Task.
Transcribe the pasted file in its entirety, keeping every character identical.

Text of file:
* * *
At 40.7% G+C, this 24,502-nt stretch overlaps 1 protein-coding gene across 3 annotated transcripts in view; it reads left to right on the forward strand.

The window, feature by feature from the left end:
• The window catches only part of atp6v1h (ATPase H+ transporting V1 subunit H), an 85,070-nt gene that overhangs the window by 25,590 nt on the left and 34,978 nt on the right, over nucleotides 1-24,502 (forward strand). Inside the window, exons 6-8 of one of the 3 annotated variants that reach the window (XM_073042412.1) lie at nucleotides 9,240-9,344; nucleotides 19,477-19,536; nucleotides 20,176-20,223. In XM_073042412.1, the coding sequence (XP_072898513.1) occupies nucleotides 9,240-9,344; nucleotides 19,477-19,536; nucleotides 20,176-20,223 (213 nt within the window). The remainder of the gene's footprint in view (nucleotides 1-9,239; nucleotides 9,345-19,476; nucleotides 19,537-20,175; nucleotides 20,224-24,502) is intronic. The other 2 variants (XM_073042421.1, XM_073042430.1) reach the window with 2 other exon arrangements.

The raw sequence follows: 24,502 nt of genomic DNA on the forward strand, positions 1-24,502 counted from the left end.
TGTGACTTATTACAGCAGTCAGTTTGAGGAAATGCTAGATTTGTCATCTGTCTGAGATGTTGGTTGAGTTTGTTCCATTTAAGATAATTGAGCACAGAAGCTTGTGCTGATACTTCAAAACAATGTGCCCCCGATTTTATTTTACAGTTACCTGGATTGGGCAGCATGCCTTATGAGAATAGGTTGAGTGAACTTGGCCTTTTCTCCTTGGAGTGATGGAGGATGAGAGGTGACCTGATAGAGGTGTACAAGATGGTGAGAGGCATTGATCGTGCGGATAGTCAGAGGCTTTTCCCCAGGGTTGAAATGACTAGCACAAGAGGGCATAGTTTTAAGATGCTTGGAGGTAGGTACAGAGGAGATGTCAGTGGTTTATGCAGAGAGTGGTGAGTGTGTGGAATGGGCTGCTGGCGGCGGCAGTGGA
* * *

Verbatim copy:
At 40.7% G+C, this 24,502-nt stretch overlaps 1 protein-coding gene across 3 annotated transcripts in view; it reads left to right on the forward strand.

The window, feature by feature from the left end:
• The window catches only part of atp6v1h (ATPase H+ transporting V1 subunit H), an 85,070-nt gene that overhangs the window by 25,590 nt on the left and 34,978 nt on the right, over nucleotides 1-24,502 (forward strand). Inside the window, exons 6-8 of one of the 3 annotated variants that reach the window (XM_073042412.1) lie at nucleotides 9,240-9,344; nucleotides 19,477-19,536; nucleotides 20,176-20,223. In XM_073042412.1, the coding sequence (XP_072898513.1) occupies nucleotides 9,240-9,344; nucleotides 19,477-19,536; nucleotides 20,176-20,223 (213 nt within the window). The remainder of the gene's footprint in view (nucleotides 1-9,239; nucleotides 9,345-19,476; nucleotides 19,537-20,175; nucleotides 20,224-24,502) is intronic. The other 2 variants (XM_073042421.1, XM_073042430.1) reach the window with 2 other exon arrangements.

The raw sequence follows: 24,502 nt of genomic DNA on the forward strand, positions 1-24,502 counted from the left end.
TGTGACTTATTACAGCAGTCAGTTTGAGGAAATGCTAGATTTGTCATCTGTCTGAGATGTTGGTTGAGTTTGTTCCATTTAAGATAATTGAGCACAGAAGCTTGTGCTGATACTTCAAAACAATGTGCCCCCGATTTTATTTTACAGTTACCTGGATTGGGCAGCATGCCTTATGAGAATAGGTTGAGTGAACTTGGCCTTTTCTCCTTGGAGTGATGGAGGATGAGAGGTGACCTGATAGAGGTGTACAAGATGGTGAGAGGCATTGATCGTGCGGATAGTCAGAGGCTTTTCCCCAGGGTTGAAATGACTAGCACAAGAGGGCATAGTTTTAAGATGCTTGGAGGTAGGTACAGAGGAGATGTCAGTGGTTTATGCAGAGAGTGGTGAGTGTGTGGAATGGGCTGCTGGCGGCGGCAGTGGA